Cancer of the gallbladder is a malignant tumor arising from the gallbladder. Carcinoma of the bile duct is a malignant tumor of the bile ducts that may occur within or outside the liver. Carcinoma of the gallbladder occurs more frequently compared to the bile duct cancer. Survival rate is poor since most patients are diagnosed at a late stage in the disease. Incidentally discovered gallbladder cancers during routine cholecystectomy for stones may carry better prognosis, if the disease is early. Both these tumours are generally locally aggressive and spread to distant sites only in late stages.
Pathophysiology of the Diseases:
The gallbladder and bile ducts together form the biliary tract. Bile is manufactured by the liver to aid in the digestion of food. Bile ducts are tubular structures, similar to blood vessels, which carry the bile from the liver to the small intestine. Like the tributaries of a river, the small bile ducts in the liver converge into two large bile ducts. These join to form a large bile duct outside the liver. The gallbladder is a hollow oblong organ that is stuck to the undersurface of the liver and connects to the bile duct. Bile flows into the gallbladder, where it is concentrated by the absorption of water. During times of food digestion, the gallbladder contracts to eject the concentrated bile into the large bile duct. Which drains the bile by gravity into the small intestine, where the bile helps to digest food. Carcinoma of the gallbladder typically arises from the columnar (column-shaped) cells lining the inner surface of the gallbladder. The tumor grows and penetrates through the wall of the gallbladder, invading adjacent portions of the liver or spreading to other organs in the abdominal cavity. Caner cells also spread through lymphatic channels that lies on the surface of the gall bladder and the bile ducts to reach lymph nodes.
Similarly, carcinoma of the bile duct usually originates from columnar cells along the inner surface of the bile ducts. A tumor may arise anywhere in the system of bile ducts, either within (intrahepatic) or outside of (extrahepatic) the liver. Bile duct tumors spread by local invasion of neighboring structures or by way of lymphatic vessels. Although these tumors are slow growing, they can block the flow of bile through the bile ducts. This blockage results in jaundice and occasionally can get infected.
Approximately 5000 cases of carcinoma of the gallbladder are diagnosed in the United States each year. Among all the countries in the world, Israel has the highest yearly incidence, with 7.5 cases per 100,000 men and 13.8 cases per 100,000 women. Northern India, Mexico, Bolivia, Chile, and northern Japan and also have a high incidence. The cancer is less common in Nigeria and Singapore.
Carcinoma of the bile duct is less common than carcinoma of the gallbladder. About 2500 cases are diagnosed yearly in the U.S. with an incidence of approximately one case per 100,000 people per year. The cancer afflicts Native Americans more often, however, with about 6.5 cases per 100,000 per year. Worldwide, the incidence is highest in Japan and Israel.
Almost 3 times as many women are affected with carcinoma of the gallbladder than men. Carcinoma of the bile duct occurs in men slightly more often than in women. Both cancers are usually detected when the patient is in the early-to-middle sixties.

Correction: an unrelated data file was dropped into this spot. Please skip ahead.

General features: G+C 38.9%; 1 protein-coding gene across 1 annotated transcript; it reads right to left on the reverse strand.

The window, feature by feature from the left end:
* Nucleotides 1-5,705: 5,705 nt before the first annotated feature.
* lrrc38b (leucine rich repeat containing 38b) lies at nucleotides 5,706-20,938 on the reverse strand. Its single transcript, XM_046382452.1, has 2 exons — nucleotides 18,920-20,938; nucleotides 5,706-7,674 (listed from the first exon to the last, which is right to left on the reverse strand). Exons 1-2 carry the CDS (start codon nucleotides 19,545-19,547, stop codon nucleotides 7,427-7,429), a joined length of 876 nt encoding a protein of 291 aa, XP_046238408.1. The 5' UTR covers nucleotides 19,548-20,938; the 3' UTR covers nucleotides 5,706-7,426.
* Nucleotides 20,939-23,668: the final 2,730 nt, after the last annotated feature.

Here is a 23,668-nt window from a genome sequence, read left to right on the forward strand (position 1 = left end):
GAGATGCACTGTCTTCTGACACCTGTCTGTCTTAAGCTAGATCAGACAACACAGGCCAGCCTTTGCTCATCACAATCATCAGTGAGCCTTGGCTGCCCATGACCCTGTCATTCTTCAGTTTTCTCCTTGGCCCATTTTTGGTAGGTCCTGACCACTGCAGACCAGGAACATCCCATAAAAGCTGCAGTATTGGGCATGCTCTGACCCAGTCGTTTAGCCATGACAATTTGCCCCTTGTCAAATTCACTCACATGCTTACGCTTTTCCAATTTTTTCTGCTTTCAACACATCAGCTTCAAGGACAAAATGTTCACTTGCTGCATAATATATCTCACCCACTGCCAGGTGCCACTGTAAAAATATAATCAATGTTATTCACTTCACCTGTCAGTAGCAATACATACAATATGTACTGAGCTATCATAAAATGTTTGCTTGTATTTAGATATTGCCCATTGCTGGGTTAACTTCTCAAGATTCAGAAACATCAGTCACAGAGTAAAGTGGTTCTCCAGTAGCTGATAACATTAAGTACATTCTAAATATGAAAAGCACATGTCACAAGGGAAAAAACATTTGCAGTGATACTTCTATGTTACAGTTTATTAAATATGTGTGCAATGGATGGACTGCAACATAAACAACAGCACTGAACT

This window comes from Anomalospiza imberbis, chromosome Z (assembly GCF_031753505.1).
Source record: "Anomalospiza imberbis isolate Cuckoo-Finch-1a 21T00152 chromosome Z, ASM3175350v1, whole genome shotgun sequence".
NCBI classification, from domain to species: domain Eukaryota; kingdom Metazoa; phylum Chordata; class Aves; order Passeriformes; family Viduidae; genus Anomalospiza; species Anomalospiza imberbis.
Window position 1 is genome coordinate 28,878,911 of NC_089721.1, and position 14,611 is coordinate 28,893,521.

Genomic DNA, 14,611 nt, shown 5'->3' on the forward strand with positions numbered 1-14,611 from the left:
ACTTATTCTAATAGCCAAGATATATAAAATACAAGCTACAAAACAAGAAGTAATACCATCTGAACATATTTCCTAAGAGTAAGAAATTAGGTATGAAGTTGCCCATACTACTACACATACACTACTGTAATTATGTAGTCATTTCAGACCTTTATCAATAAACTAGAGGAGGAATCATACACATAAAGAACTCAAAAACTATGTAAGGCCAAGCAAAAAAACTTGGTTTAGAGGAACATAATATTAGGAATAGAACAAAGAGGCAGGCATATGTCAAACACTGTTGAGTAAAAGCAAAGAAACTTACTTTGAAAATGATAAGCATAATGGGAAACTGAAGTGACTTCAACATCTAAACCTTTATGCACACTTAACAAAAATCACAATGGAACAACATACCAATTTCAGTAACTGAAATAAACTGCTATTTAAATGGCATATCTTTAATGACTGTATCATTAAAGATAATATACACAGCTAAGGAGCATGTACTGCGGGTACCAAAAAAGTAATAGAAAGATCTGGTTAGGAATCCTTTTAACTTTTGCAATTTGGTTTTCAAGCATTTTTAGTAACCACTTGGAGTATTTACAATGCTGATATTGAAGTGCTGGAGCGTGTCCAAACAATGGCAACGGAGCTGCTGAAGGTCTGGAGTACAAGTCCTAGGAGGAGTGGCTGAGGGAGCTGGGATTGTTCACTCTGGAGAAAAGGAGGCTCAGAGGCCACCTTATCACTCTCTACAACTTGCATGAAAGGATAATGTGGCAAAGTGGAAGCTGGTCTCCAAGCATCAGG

No underlying cause has been identified for carcinoma of the gallbladder or bile duct. However, several associations have been observed. Risk factors associated with carcinoma of the gallbladder:
Several anatomic abnormalities, including gallbladder polyps, anomalous connections between the biliary tract and the intestine, and congential biliary dilatation.
Risk factors associated with carcinoma of the bile duct:
Other chemical exposures, especially among workers in the aircraft, rubber, and wood finishing industries.
Since there are no specific symptoms of carcinoma of the gallbladder, the cancer is usually diagnosed when it has already progressed to an advanced state. Patients may complain of abdominal pain or distention, weight loss, nausea, or anorexia. Jaundice is the first symptom in some patients and is a bad prognostic sign. This occurs when the tumor directly or indirectly causes an obstruction in the normal flow of bile from the liver to the small intestine. Bilirubin, a component of bile, builds up within the liver and is absorbed into the bloodstream in excess amounts. This can be detected in a blood test, but it can also manifest as yellowish discoloring of the skin and eyes. The patient may also experience generalized itching, due to the deposition of bile components in the skin. Occasionally an abdominal mass in the upper right or central region of the abdomen can be felt on physical examination.
Jaundice is the most common symptom of carcinoma of the bile duct, resulting from blockage of the bile duct with tumor. The excess bile components in the bloodstream can cause pruritis and dark coloration of the urine. Normally, a portion of the bile is excreted in stool; bile actually gives stool its brown color. But when the biliary tract is obstructed by tumor, the stools may appear pale. Abdominal pain, fatigue, weight loss, and anorexia are less common symptoms. Occasionally, if obstruction of the biliary tract causes the gallbladder to swell enormously, the gallbladder may be felt during a physical examination. Sometimes the biliary tract can become infected, but this is normally a rare consequence of invasive tests (such as ERCP). Infection causes fever, chills, and pain in the right upper portion of the abdomen.
Carcinoma of the gallbladder and bile duct are staged according to the tumor-node-metastasis (TNM) system of the American Joint Commission on Cancer (AJCC). This staging scheme assesses the invasiveness of the tumor, the involvement of nearby lymph nodes, and the extent of distant spread. A higher stage signifies worse prognosis.
Stage I tumors of the gallbladder are confined to the inner layers of the bile duct itself. Stage II tumors extend to the outer layers. Stage III tumors have spread to nearby lymph nodes or a directly adjacent organ. Stage IV tumors have invaded deeply into the liver or have spread to multiple adjacent organs. Involvement of distant organs or lymph nodes is also included in Stage IV.